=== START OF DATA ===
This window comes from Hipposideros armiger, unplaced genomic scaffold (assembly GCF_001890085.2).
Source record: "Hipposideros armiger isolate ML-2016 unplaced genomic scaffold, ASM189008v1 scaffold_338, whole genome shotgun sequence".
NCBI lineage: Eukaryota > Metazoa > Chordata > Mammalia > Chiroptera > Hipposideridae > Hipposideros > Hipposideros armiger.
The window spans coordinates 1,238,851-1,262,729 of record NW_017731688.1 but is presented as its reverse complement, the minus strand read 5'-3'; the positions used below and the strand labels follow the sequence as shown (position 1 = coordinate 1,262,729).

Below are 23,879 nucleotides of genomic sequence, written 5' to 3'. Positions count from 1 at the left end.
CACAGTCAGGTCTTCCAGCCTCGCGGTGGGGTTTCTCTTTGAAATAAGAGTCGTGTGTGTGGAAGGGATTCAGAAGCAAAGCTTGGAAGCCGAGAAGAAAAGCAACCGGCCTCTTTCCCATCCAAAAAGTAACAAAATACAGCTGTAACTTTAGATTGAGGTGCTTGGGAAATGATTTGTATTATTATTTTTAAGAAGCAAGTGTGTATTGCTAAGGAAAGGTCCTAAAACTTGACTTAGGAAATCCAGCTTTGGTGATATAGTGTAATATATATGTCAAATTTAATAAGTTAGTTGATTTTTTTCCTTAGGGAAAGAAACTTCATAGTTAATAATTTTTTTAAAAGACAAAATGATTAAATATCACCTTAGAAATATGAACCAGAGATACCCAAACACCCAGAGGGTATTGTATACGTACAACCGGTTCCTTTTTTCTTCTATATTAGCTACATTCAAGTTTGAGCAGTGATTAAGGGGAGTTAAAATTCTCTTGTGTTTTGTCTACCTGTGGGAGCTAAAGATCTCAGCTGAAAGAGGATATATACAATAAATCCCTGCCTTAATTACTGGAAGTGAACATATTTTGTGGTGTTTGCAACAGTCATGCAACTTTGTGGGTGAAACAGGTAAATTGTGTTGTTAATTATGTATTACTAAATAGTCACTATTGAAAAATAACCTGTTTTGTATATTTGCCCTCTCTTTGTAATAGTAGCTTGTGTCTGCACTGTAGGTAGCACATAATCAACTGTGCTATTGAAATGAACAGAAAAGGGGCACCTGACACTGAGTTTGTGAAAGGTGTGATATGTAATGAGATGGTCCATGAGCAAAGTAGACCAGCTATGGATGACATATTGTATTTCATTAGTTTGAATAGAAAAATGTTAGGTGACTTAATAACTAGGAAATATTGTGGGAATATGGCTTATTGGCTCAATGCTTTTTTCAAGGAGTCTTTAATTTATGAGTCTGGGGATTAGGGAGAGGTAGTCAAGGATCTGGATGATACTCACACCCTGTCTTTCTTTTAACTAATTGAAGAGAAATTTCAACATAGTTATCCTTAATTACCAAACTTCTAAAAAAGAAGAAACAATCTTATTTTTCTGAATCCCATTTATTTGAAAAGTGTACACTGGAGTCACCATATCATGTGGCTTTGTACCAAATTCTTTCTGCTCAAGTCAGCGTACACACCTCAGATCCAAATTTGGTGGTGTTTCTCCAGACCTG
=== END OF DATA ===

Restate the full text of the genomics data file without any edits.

This window comes from Hipposideros armiger, unplaced genomic scaffold (assembly GCF_001890085.2).
Source record: "Hipposideros armiger isolate ML-2016 unplaced genomic scaffold, ASM189008v1 scaffold_338, whole genome shotgun sequence".
NCBI lineage: Eukaryota > Metazoa > Chordata > Mammalia > Chiroptera > Hipposideridae > Hipposideros > Hipposideros armiger.
The window spans coordinates 1,238,851-1,262,729 of record NW_017731688.1 but is presented as its reverse complement, the minus strand read 5'-3'; the positions used below and the strand labels follow the sequence as shown (position 1 = coordinate 1,262,729).

Below are 23,879 nucleotides of genomic sequence, written 5' to 3'. Positions count from 1 at the left end.
CACAGTCAGGTCTTCCAGCCTCGCGGTGGGGTTTCTCTTTGAAATAAGAGTCGTGTGTGTGGAAGGGATTCAGAAGCAAAGCTTGGAAGCCGAGAAGAAAAGCAACCGGCCTCTTTCCCATCCAAAAAGTAACAAAATACAGCTGTAACTTTAGATTGAGGTGCTTGGGAAATGATTTGTATTATTATTTTTAAGAAGCAAGTGTGTATTGCTAAGGAAAGGTCCTAAAACTTGACTTAGGAAATCCAGCTTTGGTGATATAGTGTAATATATATGTCAAATTTAATAAGTTAGTTGATTTTTTTCCTTAGGGAAAGAAACTTCATAGTTAATAATTTTTTTAAAAGACAAAATGATTAAATATCACCTTAGAAATATGAACCAGAGATACCCAAACACCCAGAGGGTATTGTATACGTACAACCGGTTCCTTTTTTCTTCTATATTAGCTACATTCAAGTTTGAGCAGTGATTAAGGGGAGTTAAAATTCTCTTGTGTTTTGTCTACCTGTGGGAGCTAAAGATCTCAGCTGAAAGAGGATATATACAATAAATCCCTGCCTTAATTACTGGAAGTGAACATATTTTGTGGTGTTTGCAACAGTCATGCAACTTTGTGGGTGAAACAGGTAAATTGTGTTGTTAATTATGTATTACTAAATAGTCACTATTGAAAAATAACCTGTTTTGTATATTTGCCCTCTCTTTGTAATAGTAGCTTGTGTCTGCACTGTAGGTAGCACATAATCAACTGTGCTATTGAAATGAACAGAAAAGGGGCACCTGACACTGAGTTTGTGAAAGGTGTGATATGTAATGAGATGGTCCATGAGCAAAGTAGACCAGCTATGGATGACATATTGTATTTCATTAGTTTGAATAGAAAAATGTTAGGTGACTTAATAACTAGGAAATATTGTGGGAATATGGCTTATTGGCTCAATGCTTTTTTCAAGGAGTCTTTAATTTATGAGTCTGGGGATTAGGGAGAGGTAGTCAAGGATCTGGATGATACTCACACCCTGTCTTTCTTTTAACTAATTGAAGAGAAATTTCAACATAGTTATCCTTAATTACCAAACTTCTAAAAAAGAAGAAACAATCTTATTTTTCTGAATCCCATTTATTTGAAAAGTGTACACTGGAGTCACCATATCATGTGGCTTTGTACCAAATTCTTTCTGCTCAAGTCAGCGTACACACCTCAGATCCAAATTTGGTGGTGTTTCTCCAGACCTG